European Commission (EC) president Jose Manuel Barroso has unveiled plans for eurobonds, in the face of German opposition.
The EC is launching a consultation to assess if the 17 eurozone countries can issue the bonds to raise cash.
It comes as major eurozone countries such as Italy and Spain have seen their fund-raising costs soar.
Meanwhile, on Wednesday Germany placed just 3.6bn euros (£3bn) worth of 10-year bonds, from 6bn euros on offer.
Analysts worried that the eurozone debt crisis was beginning to slip into the German economy, usually seen as a powerhouse, as the euro dropped sharply on the foreign exchange markets after the auction.
"There's been a lot of talk lately that perhaps Germany isn't the safe-haven that many people thought it was," said UBS currency strategist Chris Walker.
Danske Bank chief analyst Jens Peter Sorensen said the auction "reflects the deep mistrust to the euro project rather than a mistrust to German government bonds."
Mr Barroso's 'stability bonds' plan would see much more investigation and control of the budgets of countries within the eurozone, to avoid a repeat of the bailouts and crises affecting the region.
He said: "Stability bonds will not solve our immediate problems and cannot replace the reforms that are needed in countries currently under pressure.
"But it is also important to show to public opinion and to international investors that we are serious about stronger governance in the euro area, both in discipline and in convergence, and stability bonds are exactly an example of that."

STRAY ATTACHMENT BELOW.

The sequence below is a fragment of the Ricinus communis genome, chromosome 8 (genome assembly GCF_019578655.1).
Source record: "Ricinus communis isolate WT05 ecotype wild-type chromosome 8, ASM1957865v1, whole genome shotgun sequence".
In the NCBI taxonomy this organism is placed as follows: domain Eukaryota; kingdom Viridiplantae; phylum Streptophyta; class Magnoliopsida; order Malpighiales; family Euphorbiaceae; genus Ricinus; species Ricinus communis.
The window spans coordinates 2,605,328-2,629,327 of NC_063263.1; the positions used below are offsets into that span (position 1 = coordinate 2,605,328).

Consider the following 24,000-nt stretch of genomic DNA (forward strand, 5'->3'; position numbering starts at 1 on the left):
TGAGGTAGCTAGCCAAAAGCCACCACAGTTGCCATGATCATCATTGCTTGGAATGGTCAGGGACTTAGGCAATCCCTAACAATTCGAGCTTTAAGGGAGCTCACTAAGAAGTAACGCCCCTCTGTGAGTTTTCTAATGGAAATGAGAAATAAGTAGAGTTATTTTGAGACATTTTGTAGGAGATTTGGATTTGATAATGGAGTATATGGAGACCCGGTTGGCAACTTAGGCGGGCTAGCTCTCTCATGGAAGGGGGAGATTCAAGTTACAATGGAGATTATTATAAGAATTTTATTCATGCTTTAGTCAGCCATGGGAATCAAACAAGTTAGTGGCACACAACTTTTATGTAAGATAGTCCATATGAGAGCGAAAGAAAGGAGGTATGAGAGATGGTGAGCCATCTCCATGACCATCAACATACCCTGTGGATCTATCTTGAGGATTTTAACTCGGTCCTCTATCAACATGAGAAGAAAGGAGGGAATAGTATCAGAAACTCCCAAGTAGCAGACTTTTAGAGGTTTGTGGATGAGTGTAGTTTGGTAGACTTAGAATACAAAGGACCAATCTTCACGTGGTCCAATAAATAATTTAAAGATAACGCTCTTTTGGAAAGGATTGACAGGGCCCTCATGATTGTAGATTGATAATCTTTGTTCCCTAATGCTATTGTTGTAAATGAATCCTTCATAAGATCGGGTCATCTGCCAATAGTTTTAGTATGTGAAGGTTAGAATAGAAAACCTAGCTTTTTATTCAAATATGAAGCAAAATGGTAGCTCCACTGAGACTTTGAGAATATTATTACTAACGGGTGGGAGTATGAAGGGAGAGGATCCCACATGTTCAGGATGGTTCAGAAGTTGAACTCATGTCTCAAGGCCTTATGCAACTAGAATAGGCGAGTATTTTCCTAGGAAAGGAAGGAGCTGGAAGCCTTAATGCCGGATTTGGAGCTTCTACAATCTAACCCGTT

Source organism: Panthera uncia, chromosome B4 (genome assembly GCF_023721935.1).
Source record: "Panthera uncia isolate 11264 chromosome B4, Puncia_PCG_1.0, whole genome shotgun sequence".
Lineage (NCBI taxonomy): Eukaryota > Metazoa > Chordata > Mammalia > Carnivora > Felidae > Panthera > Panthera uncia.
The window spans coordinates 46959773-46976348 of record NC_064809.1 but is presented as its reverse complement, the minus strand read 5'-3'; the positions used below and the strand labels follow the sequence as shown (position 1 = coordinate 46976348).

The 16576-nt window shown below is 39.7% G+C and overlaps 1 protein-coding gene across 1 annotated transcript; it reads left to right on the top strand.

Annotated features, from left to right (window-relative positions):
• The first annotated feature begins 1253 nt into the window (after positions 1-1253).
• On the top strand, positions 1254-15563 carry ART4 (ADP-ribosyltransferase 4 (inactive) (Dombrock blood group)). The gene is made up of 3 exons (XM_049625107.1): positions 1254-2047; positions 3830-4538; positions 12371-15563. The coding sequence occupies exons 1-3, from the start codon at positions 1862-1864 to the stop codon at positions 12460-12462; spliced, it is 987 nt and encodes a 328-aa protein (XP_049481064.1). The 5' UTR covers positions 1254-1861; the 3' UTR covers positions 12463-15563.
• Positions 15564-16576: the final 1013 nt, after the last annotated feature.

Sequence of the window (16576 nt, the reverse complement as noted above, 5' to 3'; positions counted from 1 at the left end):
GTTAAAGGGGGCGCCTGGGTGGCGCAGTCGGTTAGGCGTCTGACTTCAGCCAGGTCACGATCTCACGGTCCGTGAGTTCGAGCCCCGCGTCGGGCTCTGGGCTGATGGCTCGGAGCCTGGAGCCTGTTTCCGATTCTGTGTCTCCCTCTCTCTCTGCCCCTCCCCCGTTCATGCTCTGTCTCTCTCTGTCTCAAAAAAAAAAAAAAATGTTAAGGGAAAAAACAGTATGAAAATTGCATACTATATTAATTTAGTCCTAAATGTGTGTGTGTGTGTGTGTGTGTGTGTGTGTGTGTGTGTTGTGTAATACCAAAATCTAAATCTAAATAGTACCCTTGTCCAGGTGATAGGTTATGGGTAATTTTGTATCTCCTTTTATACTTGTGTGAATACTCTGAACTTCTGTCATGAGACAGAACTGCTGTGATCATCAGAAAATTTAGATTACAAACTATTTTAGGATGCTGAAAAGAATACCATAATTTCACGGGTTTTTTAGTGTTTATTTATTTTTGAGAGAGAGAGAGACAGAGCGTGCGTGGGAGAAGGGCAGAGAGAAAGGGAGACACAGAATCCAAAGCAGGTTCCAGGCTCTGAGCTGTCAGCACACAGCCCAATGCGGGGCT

German Chancellor Angela Merkel has said that EU treaty changes rather than eurobonds will help solve the eurozone debt crisis.
Wolfgang Schaeuble, German Finance Minister, has said that eurobonds would not solve the eurozone debt crisis and would reduce the pressure on troubled states to tackle their debt.
"This is about creating rules for financial discipline in European countries. As soon as you start talking about eurobonds... you take away the pressure on these countries," he said.
It comes amid reports that Belgium cannot pay its agreed share of the planned rescue of the Belgian-French bank Dexia, seen as placing more risk at the door of the French treasury and adding another threat to the country's AAA credit rating.